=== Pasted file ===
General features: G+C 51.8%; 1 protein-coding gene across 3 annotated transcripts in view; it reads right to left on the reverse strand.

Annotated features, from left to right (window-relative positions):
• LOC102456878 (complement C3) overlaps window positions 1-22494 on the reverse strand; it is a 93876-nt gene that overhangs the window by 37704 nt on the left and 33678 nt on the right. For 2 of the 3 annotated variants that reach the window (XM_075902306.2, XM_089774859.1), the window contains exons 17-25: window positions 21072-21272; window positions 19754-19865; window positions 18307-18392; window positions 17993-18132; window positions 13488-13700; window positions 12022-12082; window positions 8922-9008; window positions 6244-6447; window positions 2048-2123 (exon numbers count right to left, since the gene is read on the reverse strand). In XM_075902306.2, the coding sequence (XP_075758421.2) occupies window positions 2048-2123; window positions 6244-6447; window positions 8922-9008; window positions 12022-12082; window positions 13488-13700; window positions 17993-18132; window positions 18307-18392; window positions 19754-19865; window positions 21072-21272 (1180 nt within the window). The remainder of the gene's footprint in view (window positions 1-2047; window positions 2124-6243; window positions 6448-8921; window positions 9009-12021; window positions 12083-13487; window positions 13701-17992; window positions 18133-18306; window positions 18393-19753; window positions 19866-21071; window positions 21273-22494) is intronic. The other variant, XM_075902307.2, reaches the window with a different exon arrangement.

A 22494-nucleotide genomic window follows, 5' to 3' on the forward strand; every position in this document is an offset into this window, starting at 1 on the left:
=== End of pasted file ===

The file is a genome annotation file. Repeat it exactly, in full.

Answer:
General features: G+C 51.8%; 1 protein-coding gene across 3 annotated transcripts in view; it reads right to left on the reverse strand.

Annotated features, from left to right (window-relative positions):
• LOC102456878 (complement C3) overlaps window positions 1-22494 on the reverse strand; it is a 93876-nt gene that overhangs the window by 37704 nt on the left and 33678 nt on the right. For 2 of the 3 annotated variants that reach the window (XM_075902306.2, XM_089774859.1), the window contains exons 17-25: window positions 21072-21272; window positions 19754-19865; window positions 18307-18392; window positions 17993-18132; window positions 13488-13700; window positions 12022-12082; window positions 8922-9008; window positions 6244-6447; window positions 2048-2123 (exon numbers count right to left, since the gene is read on the reverse strand). In XM_075902306.2, the coding sequence (XP_075758421.2) occupies window positions 2048-2123; window positions 6244-6447; window positions 8922-9008; window positions 12022-12082; window positions 13488-13700; window positions 17993-18132; window positions 18307-18392; window positions 19754-19865; window positions 21072-21272 (1180 nt within the window). The remainder of the gene's footprint in view (window positions 1-2047; window positions 2124-6243; window positions 6448-8921; window positions 9009-12021; window positions 12083-13487; window positions 13701-17992; window positions 18133-18306; window positions 18393-19753; window positions 19866-21071; window positions 21273-22494) is intronic. The other variant, XM_075902307.2, reaches the window with a different exon arrangement.

A 22494-nucleotide genomic window follows, 5' to 3' on the forward strand; every position in this document is an offset into this window, starting at 1 on the left: